>> most Japanese radios - no matter how expensive - still use mechanical relays to shift between transmit and receive. Depending on the radio, they can be very noisy and distracting unless you want to wear headphones all the time and then in some cases you can still hear the relay. Japanese manufacturers are mainly marketing to the phone crowd and why they continue to use this outdated and old mechanical technology is anyone's guess. <<
Bullsh*t. Neither my TS-950SDX or FT-1000D use relay switching. Nor does the Kenwood 850. They *do* have relays for external amps, but in every case they can be switched off. All these rigs provide 12V at the rear apron so it is a simple matter to configure an external transisitor switch for silent and instantaneous amp keying. The last Kenwood rig I used with mechanical relays was a TS-830S, which incidentally is a quite good CW rig...just no QSK.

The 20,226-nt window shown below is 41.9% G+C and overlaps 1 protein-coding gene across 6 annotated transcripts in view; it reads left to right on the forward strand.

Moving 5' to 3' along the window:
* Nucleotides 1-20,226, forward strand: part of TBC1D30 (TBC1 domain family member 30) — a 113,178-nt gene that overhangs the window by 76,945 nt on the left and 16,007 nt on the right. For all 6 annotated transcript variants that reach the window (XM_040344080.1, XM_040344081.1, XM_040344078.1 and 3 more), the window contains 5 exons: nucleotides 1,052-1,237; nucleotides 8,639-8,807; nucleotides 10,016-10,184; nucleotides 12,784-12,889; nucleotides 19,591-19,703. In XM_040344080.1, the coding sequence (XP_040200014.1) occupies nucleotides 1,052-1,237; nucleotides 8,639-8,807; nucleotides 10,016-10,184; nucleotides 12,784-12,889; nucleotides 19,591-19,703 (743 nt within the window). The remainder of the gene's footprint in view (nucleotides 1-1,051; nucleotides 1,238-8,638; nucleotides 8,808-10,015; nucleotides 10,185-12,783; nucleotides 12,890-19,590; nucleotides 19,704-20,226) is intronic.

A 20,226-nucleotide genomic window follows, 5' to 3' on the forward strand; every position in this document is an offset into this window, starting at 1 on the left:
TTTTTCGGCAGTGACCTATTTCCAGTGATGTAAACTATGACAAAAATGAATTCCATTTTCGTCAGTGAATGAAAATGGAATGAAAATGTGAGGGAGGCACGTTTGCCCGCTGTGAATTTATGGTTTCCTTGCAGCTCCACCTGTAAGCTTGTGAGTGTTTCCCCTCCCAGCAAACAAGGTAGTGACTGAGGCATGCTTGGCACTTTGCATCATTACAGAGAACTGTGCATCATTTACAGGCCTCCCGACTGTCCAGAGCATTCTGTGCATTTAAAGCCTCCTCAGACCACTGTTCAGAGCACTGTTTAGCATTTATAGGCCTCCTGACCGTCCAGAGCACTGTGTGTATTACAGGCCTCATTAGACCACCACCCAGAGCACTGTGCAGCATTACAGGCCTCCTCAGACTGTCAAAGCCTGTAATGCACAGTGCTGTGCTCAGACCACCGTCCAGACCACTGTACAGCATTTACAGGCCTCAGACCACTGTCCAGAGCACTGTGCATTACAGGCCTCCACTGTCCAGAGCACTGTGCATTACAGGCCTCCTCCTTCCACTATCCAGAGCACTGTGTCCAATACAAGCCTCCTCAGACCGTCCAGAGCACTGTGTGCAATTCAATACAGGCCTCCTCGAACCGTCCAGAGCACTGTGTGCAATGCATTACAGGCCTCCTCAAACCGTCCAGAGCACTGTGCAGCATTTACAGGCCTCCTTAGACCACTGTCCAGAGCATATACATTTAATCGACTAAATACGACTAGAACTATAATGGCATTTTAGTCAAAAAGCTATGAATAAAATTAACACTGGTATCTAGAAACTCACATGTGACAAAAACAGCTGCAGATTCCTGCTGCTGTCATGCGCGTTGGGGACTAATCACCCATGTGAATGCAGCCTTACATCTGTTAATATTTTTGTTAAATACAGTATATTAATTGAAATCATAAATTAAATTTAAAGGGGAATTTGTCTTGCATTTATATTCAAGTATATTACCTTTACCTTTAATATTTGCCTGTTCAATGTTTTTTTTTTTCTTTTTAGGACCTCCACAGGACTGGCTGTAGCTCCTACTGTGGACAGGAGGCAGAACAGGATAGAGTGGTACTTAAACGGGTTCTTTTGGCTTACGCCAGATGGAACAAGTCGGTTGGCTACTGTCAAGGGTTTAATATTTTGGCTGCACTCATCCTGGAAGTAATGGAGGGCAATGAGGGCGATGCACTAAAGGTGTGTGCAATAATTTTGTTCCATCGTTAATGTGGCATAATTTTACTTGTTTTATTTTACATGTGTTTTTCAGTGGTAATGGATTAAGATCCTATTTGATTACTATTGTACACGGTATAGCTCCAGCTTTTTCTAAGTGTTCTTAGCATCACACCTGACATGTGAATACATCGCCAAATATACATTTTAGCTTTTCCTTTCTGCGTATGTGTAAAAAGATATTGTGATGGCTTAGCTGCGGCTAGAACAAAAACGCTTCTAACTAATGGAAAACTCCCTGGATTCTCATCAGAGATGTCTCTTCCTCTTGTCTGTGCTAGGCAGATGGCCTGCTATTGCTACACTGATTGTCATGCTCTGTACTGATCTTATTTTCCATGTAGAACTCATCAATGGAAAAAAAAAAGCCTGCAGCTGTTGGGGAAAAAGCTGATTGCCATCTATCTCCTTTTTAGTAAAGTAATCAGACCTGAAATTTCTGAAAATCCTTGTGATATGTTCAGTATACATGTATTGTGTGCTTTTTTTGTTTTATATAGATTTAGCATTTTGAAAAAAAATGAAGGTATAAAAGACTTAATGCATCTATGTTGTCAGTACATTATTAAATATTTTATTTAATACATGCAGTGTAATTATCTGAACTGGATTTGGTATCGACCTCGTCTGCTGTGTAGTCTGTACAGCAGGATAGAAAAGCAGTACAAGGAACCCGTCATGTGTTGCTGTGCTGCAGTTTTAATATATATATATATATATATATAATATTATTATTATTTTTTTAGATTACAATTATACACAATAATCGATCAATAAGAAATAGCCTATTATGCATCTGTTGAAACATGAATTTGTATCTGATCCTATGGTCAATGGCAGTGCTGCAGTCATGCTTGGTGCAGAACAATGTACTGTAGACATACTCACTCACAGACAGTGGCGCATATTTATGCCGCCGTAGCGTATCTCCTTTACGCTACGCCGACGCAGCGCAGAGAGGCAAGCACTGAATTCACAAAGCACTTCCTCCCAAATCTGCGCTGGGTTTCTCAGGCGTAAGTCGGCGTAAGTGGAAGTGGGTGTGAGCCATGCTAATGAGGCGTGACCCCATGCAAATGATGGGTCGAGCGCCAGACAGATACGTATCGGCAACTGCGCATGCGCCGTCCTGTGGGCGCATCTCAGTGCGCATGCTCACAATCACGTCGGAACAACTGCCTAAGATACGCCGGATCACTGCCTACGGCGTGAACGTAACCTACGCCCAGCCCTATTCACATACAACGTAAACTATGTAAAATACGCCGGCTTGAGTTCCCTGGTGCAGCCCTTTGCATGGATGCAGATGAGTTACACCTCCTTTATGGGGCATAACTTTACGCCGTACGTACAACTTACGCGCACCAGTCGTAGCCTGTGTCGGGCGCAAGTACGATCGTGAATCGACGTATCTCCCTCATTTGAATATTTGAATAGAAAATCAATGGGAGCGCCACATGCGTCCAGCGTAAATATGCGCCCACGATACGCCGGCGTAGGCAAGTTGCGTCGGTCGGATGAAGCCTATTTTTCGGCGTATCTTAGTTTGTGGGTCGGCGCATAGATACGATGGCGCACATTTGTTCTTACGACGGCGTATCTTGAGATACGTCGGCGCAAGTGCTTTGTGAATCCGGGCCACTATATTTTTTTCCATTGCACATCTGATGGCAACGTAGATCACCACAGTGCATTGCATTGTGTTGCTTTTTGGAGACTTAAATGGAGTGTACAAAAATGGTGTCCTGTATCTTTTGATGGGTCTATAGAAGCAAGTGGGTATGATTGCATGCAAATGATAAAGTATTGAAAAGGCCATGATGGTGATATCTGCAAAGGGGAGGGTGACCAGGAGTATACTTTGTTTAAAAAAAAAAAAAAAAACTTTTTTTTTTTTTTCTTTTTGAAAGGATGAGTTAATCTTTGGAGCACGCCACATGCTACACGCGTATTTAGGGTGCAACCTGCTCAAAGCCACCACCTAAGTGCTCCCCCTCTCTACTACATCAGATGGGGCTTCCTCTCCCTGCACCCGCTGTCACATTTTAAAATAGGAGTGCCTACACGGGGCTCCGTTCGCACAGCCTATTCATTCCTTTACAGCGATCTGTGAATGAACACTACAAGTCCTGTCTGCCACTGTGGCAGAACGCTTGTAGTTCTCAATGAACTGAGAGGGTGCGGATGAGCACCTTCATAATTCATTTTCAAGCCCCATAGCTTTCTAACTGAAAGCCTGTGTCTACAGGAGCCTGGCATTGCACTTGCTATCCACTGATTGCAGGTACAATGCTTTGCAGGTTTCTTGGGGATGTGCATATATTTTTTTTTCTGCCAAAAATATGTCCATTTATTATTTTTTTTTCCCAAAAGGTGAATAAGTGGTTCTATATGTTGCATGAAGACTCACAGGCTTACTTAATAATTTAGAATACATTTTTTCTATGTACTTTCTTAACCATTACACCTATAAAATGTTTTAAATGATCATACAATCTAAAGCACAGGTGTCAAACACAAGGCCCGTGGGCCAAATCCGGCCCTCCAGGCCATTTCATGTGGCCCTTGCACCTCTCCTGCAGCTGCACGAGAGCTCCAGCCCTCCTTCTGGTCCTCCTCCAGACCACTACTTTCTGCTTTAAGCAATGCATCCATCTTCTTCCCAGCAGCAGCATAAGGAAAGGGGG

The 950SDX is without question the best CW rig I have ever used. A super receiver and slick QSK. Great frequency agility too. Not as intuitive to operate as the 1000D, but a better radio.
All the Yaesu rigs I have owned have had lousy QSK. The 'MPs were particulary grim. The 1000D ain't too bad, but definately not in the same league as the 950SDX.
For my ears, Icoms have fatiguing audio with lots of white noise component. Yaesu isn't immune to this complaint, either. YMMV. I had a couple of IC-765s, and they *did* use relay switching. Two strikes. Also an indefinable, toaster like appliance quality. No fun to operate...strike three, you're outta here.
The Kenwood TS-870S is a horrible CW rig (but fairly competent on SSB). Terrible selectivity and AGC problems. DSP artifacts too. Yes, even the late ones. Nasty QSK. Nice built-in Logikey keyer, too bad the radio sucked. Just the ticket for the ESSB crowd ;-)
I have a K2/100 and find it only just acceptable on CW despite rave reviews. It's also a PIA to change the received audio pitch of the K2 without significant adjustments to the rx. The menu system is cumbersome and it's easy to inadvertantly key in unwanted menu selections.
Drake 4 line radios, while fun to use, aren't even close to modern transceivers in selectivity without extensive modification. That's why Rob Sherwood made a living bringing them up to snuff. They have really clunky frame relays too, unlike modern high speed relays, so T/R switching is cumbersome at best.